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Salt Bridge question

  1. Apr 5, 2010 #1
    I've just about had it with these salt bridges. It's such an easy concept but there are too many questions about it.

    I understand that the salt bridge enables the flow of ions for the cathodes and anodes by neutralizing charges, but if you use a different salt bridge (Say zinc nitrate instead of potassium nitrate) would it effect the actual cell potential at all? Although zinc has a lower reducing strength and higher oxidizing strength than potassium, it's still going to neutralize the charges in the solution.

    Can anyone explain to me if it would or wouldn't effect the cell potential?
  2. jcsd
  3. Apr 6, 2010 #2
    The answer is, it depends. If you are talking about open circuit voltage, then no, theoretically the salt bridge material will not affect the cell potential. However, if the cell is not at equilibrium, that is there is some kind of net transfer of charge, then yes it will. This change in potential is due to the ionic conductivity of the bridge which generates losses in the cell that manifest as a lower cell potential. A bridge with a higher ionic conductivity will yield a higher cell potential when current is being drawn and vice-versa.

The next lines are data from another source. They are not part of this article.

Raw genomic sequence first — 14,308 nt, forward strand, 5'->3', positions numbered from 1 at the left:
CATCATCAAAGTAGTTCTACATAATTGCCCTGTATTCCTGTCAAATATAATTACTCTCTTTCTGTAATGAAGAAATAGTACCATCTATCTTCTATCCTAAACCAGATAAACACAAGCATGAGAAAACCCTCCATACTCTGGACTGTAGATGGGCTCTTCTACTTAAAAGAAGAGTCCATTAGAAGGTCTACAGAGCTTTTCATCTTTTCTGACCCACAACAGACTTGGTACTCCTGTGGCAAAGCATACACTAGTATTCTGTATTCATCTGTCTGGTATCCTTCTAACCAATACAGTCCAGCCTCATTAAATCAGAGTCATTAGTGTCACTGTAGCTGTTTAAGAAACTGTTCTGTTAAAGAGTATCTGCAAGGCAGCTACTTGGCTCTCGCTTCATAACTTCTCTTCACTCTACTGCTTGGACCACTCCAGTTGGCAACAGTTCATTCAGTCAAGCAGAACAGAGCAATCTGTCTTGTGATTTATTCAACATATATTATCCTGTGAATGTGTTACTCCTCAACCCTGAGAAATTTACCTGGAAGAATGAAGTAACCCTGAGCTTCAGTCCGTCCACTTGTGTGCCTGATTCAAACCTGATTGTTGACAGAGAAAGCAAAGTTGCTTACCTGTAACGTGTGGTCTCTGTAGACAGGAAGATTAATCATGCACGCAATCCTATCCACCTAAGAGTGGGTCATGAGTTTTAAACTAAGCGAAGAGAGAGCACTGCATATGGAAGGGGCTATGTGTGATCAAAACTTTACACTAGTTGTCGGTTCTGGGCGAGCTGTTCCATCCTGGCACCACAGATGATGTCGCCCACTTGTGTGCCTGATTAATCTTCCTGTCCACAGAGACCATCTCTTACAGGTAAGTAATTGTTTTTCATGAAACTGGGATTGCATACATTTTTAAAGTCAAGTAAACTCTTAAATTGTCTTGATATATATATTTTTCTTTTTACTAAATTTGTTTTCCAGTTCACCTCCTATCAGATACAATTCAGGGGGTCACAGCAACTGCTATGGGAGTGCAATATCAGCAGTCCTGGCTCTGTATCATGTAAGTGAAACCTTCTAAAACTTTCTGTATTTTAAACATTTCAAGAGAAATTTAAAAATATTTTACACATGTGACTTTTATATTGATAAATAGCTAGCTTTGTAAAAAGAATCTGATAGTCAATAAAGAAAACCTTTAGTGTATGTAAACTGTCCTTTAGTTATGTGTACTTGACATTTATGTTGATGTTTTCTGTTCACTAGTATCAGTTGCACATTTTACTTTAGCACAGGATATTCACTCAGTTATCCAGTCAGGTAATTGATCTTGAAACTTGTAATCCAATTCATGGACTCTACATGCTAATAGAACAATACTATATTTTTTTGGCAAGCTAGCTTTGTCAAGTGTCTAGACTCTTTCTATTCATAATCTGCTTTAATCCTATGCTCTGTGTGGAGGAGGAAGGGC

4. Apr 6, 2010 #3
    In the example I'm thinking about it refers to an electrochemical cell, a closed one at that. The molarities of the of the solutions are not at standard conditions so it is not at equilibrium. I'll give you the whole picture b/c maybe that would help more.

    I was given the problem that a student is making a Fe|Fe2+ || Ni2+|Ni cell. He had .25M Nickel nitrate solution and .75 Iron II chloride solution. I discovered the cell potential under those conditions would be .18 V using the Nernst equation.

    Now the question I'm trying to solve after that is if replacing the original potassium nitrate solution with a zinc nitrate solution would effect the cell potential. I see that zinc is still capable of reducing Fe and Ni albeit not as much as K. It is also a strong electrolyte so it would dissociate completely and neutralize the cathode and anode.

    I'm not sure exactly how to judge the ionic conductivity of the salt bridge in relation to what you said. Zinc 2+ isn't as strong of a reducing agent as potassium, so does that mean it yields a lower ionic conductivity as a salt bridge which would lead to a decrease in cell potential?
    Last edited: Apr 6, 2010
  5. Apr 6, 2010 #4


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    Staff: Mentor

    You mean zinc nitrate replaces potassium nitrate in salt bridge?

    As Topher wrote, as long as there is no current flowing through the circuit and ions in the salt bridge don't mix with the electrode solutions, potential of the cell shouldn't change.

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